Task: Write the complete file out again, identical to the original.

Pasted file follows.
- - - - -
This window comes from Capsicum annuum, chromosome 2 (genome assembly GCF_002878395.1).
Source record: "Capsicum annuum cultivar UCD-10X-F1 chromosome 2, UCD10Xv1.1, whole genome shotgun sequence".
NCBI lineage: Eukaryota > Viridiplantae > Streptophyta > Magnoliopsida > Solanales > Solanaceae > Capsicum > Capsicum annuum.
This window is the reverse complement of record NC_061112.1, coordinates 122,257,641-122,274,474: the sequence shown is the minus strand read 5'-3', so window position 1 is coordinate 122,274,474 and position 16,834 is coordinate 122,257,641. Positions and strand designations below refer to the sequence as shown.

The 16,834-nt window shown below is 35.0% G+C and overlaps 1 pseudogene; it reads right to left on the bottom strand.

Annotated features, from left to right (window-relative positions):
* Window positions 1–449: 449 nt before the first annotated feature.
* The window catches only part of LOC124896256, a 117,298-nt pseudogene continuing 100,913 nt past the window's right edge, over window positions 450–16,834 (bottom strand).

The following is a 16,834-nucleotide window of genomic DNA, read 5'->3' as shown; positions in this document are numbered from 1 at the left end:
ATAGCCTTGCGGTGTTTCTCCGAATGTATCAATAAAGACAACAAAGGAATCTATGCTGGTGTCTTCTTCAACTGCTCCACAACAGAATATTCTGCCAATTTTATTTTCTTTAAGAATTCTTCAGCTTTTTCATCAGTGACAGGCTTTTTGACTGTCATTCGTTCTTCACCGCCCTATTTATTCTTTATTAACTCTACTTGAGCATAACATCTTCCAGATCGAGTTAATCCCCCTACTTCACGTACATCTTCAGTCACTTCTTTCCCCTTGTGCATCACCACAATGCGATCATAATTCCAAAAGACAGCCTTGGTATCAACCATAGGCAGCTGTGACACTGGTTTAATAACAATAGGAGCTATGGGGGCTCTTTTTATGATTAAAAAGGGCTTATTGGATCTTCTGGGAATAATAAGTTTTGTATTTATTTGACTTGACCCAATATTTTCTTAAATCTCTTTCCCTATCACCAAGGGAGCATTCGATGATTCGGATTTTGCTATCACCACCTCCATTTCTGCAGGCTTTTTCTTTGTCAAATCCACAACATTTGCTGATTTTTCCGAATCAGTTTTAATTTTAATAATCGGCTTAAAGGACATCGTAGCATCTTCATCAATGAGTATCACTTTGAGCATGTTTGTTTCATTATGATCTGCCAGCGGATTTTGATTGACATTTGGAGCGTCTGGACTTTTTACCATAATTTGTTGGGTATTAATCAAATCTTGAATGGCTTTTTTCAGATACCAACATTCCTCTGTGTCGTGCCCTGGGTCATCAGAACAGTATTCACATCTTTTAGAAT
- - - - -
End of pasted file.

This window comes from Capsicum annuum, chromosome 2 (genome assembly GCF_002878395.1).
Source record: "Capsicum annuum cultivar UCD-10X-F1 chromosome 2, UCD10Xv1.1, whole genome shotgun sequence".
NCBI lineage: Eukaryota > Viridiplantae > Streptophyta > Magnoliopsida > Solanales > Solanaceae > Capsicum > Capsicum annuum.
This window is the reverse complement of record NC_061112.1, coordinates 122,257,641-122,274,474: the sequence shown is the minus strand read 5'-3', so window position 1 is coordinate 122,274,474 and position 16,834 is coordinate 122,257,641. Positions and strand designations below refer to the sequence as shown.

The 16,834-nt window shown below is 35.0% G+C and overlaps 1 pseudogene; it reads right to left on the bottom strand.

Annotated features, from left to right (window-relative positions):
* Window positions 1–449: 449 nt before the first annotated feature.
* The window catches only part of LOC124896256, a 117,298-nt pseudogene continuing 100,913 nt past the window's right edge, over window positions 450–16,834 (bottom strand).

The following is a 16,834-nucleotide window of genomic DNA, read 5'->3' as shown; positions in this document are numbered from 1 at the left end:
ATAGCCTTGCGGTGTTTCTCCGAATGTATCAATAAAGACAACAAAGGAATCTATGCTGGTGTCTTCTTCAACTGCTCCACAACAGAATATTCTGCCAATTTTATTTTCTTTAAGAATTCTTCAGCTTTTTCATCAGTGACAGGCTTTTTGACTGTCATTCGTTCTTCACCGCCCTATTTATTCTTTATTAACTCTACTTGAGCATAACATCTTCCAGATCGAGTTAATCCCCCTACTTCACGTACATCTTCAGTCACTTCTTTCCCCTTGTGCATCACCACAATGCGATCATAATTCCAAAAGACAGCCTTGGTATCAACCATAGGCAGCTGTGACACTGGTTTAATAACAATAGGAGCTATGGGGGCTCTTTTTATGATTAAAAAGGGCTTATTGGATCTTCTGGGAATAATAAGTTTTGTATTTATTTGACTTGACCCAATATTTTCTTAAATCTCTTTCCCTATCACCAAGGGAGCATTCGATGATTCGGATTTTGCTATCACCACCTCCATTTCTGCAGGCTTTTTCTTTGTCAAATCCACAACATTTGCTGATTTTTCCGAATCAGTTTTAATTTTAATAATCGGCTTAAAGGACATCGTAGCATCTTCATCAATGAGTATCACTTTGAGCATGTTTGTTTCATTATGATCTGCCAGCGGATTTTGATTGACATTTGGAGCGTCTGGACTTTTTACCATAATTTGTTGGGTATTAATCAAATCTTGAATGGCTTTTTTCAGATACCAACATTCCTCTGTGTCGTGCCCTGGGTCATCAGAACAGTATTCACATCTTTTAGAAT